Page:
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St. Louis Encephalitis -- California

In early October 1984, a private physician notified the Long Beach City Health Department that a local private medical laboratory had confirmed the diagnosis of St. Louis encephalitis (SLE) in a city resident with encephalitis. Subsequently, the health department learned that the laboratory also had serologic evidence of recent SLE infection in several other patients with central nervous system infections. As of October 22, SLE had been confirmed in 11 persons--seven from Los Angeles County, three from Orange County, and one from Riverside County. Dates of onset ranged from August 2 to October 5 (Figure 1). There were no deaths. All but two of the patients were 50 years of age or over. Investigations suggest that all patients were infected locally, because none had recently traveled far from home. At least five additional suspected cases are under investigation.

Routine surveillance of arboviral activity in 1984 had been unremarkable until seroconversions to SLE virus were noted in sentinel chickens from Harbor City (Los Angeles County) and Irvine (Orange County) bled on August 30. SLE virus was isolated from pools of Culex tarsalis mosquitoes collected from the Harbor City site on September 13 and September 18. More seroconversions were found in bleedings of the Harbor City flock on September 21 and the Irvine flock on October 11. These seroconversions probably reflected viral transmission in the previous 2 weeks. With the onset of cooler weather, by mid-October, mosquito populations had decreased below levels normally associated with risk of transmission to humans (1). Reported by Local mosquito control agencies, Microbiology Reference Laboratory, Long Beach, Long Beach City Health Dept, Arbovirus Research Unit, School of Public Health, University of California, Berkeley, Epidemiology, Laboratory, and Vector Control Svcs, County of Los Angeles Dept of Health Svcs, Orange County Health Care Agency, County of Riverside, California State Dept of Health Svcs; Div of Vector-borne Viral Diseases, Center for Infectious Diseases, CDC.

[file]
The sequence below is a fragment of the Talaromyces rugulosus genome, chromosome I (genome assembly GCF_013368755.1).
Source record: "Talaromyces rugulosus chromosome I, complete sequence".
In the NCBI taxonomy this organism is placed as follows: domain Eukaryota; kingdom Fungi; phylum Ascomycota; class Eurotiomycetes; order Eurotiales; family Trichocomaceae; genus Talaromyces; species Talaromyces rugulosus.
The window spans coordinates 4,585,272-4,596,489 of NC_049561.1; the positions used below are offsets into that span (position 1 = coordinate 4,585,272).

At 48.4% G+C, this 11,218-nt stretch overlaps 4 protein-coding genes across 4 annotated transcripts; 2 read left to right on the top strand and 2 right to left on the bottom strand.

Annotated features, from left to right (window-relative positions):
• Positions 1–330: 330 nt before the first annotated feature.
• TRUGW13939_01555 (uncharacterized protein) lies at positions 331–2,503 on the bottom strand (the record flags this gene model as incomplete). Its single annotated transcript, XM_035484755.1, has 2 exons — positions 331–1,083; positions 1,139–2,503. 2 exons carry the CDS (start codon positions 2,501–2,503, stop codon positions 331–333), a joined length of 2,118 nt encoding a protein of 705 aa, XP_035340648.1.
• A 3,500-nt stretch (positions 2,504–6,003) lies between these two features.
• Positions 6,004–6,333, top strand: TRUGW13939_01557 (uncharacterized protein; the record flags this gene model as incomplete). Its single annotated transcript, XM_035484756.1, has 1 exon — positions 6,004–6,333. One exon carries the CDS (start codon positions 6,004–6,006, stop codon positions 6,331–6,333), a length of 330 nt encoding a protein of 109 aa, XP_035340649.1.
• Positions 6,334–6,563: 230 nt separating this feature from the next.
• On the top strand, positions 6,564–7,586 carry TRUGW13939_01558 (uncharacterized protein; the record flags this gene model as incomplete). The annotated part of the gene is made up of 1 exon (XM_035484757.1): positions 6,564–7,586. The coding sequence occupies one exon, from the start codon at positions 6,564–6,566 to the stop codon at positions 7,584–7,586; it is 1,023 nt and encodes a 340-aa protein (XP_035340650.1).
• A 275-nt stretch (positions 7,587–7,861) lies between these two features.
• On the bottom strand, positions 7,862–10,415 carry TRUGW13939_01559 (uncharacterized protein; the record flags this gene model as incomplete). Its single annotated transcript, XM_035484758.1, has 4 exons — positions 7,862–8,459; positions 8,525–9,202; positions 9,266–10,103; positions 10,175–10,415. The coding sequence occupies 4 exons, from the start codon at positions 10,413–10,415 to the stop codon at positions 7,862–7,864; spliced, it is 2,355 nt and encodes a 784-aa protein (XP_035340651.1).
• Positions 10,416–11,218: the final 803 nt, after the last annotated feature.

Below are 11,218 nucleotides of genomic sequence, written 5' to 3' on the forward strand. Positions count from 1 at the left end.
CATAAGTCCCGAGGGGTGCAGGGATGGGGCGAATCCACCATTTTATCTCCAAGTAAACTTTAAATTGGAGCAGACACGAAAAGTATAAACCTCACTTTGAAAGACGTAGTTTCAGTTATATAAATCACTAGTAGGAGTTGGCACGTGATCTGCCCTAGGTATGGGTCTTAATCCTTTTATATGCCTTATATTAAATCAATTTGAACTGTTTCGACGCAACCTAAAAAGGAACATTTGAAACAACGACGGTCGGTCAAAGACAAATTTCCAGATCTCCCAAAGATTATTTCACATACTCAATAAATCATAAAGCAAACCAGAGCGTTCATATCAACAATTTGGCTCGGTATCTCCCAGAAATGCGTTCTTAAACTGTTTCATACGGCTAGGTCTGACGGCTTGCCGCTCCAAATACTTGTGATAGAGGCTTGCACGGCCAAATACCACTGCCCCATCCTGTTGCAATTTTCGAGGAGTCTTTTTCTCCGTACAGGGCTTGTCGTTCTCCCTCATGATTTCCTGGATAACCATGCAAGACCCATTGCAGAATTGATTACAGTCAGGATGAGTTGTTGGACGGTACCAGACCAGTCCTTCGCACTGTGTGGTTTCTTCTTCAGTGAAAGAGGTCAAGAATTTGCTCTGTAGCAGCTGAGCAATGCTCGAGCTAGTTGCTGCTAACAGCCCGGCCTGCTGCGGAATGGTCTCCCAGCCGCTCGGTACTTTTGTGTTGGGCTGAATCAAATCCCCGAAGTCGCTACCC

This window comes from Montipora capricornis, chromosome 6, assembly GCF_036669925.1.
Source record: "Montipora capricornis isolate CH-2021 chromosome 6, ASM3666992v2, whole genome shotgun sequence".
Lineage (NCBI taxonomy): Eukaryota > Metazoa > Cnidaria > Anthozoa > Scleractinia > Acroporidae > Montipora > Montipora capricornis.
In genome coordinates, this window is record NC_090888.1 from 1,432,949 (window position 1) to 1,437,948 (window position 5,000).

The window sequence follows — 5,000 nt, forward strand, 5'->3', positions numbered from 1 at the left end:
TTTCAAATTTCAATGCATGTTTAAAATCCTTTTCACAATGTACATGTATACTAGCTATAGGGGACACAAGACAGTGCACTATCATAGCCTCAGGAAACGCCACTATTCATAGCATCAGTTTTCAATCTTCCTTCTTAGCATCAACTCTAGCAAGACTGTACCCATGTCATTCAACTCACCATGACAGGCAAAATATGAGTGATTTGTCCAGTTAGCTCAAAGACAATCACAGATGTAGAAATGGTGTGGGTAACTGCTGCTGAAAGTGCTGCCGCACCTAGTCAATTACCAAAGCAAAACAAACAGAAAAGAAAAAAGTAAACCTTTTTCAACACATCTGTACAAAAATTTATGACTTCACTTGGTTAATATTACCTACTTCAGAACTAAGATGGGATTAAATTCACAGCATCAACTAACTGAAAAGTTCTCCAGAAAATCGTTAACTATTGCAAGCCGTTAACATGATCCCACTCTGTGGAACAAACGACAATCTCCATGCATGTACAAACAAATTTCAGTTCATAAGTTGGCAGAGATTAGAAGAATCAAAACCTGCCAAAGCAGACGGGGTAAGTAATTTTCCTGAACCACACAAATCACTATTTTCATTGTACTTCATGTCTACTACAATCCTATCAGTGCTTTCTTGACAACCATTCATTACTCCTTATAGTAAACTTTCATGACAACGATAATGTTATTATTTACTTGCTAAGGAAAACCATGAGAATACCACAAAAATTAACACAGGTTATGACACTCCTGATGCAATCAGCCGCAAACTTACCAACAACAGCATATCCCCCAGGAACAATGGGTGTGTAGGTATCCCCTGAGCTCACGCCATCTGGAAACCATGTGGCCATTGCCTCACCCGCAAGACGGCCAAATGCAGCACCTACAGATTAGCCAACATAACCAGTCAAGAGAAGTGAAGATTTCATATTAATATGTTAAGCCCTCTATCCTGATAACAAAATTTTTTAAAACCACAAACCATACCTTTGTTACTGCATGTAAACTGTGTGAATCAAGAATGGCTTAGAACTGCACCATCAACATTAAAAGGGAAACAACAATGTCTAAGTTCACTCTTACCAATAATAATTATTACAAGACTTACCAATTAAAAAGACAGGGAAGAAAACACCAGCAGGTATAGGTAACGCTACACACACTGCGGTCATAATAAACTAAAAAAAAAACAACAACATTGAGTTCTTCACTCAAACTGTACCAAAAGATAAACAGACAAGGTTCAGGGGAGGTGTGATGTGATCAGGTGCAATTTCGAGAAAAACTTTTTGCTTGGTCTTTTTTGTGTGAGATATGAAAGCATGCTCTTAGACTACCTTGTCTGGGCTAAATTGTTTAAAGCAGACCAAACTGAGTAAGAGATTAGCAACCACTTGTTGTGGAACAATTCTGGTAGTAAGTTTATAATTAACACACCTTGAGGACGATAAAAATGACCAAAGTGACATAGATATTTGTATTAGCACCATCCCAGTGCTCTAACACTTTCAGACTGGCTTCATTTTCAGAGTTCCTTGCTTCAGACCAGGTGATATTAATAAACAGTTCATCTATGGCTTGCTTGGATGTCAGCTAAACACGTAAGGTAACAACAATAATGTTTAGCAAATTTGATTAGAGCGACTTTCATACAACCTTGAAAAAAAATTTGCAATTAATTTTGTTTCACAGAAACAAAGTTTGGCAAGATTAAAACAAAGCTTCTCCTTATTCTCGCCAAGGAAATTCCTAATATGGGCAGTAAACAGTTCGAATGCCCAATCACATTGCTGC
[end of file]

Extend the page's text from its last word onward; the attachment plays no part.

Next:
Editorial Note

Editorial Note: From 1945 to 1959, major combined outbreaks of western equine encephalitis (WEE) and SLE occurred in California, principally in the Sacramento and San Joaquin Valleys, although 10% of cases were reported from Imperial and Riverside Counties (2). In 1952, when the largest arbovirus encephalitis outbreak in the state's history occurred, no human cases occurred in Los Angeles or Orange Counties (2). The epidemiology of WEE and SLE in the central valley was characterized by endemic transmission, resulting in increased immunity in the population with increasing length of residence (3). Consequently, most clinical infections occurred among children and young adults (3). In contrast to this pattern, in east-central and Atlantic states, where SLE transmission occurs intermittently and the population is largely susceptible, major, often urban-centered outbreaks occur, affecting principally the elderly, who are biologically more susceptible (4).